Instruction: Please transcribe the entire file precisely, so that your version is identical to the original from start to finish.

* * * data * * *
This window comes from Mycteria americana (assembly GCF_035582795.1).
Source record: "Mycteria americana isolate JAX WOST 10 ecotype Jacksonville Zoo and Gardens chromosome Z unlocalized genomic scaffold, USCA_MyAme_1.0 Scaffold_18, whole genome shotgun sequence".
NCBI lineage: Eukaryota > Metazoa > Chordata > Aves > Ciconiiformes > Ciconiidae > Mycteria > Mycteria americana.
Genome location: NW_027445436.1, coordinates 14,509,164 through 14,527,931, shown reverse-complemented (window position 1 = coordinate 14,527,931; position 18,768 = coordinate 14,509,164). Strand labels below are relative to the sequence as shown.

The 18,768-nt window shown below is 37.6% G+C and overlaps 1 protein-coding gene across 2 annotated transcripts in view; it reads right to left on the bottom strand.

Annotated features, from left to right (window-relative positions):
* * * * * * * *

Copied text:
This window comes from Mycteria americana (assembly GCF_035582795.1).
Source record: "Mycteria americana isolate JAX WOST 10 ecotype Jacksonville Zoo and Gardens chromosome Z unlocalized genomic scaffold, USCA_MyAme_1.0 Scaffold_18, whole genome shotgun sequence".
NCBI lineage: Eukaryota > Metazoa > Chordata > Aves > Ciconiiformes > Ciconiidae > Mycteria > Mycteria americana.
Genome location: NW_027445436.1, coordinates 14,509,164 through 14,527,931, shown reverse-complemented (window position 1 = coordinate 14,527,931; position 18,768 = coordinate 14,509,164). Strand labels below are relative to the sequence as shown.

The 18,768-nt window shown below is 37.6% G+C and overlaps 1 protein-coding gene across 2 annotated transcripts in view; it reads right to left on the bottom strand.

Annotated features, from left to right (window-relative positions):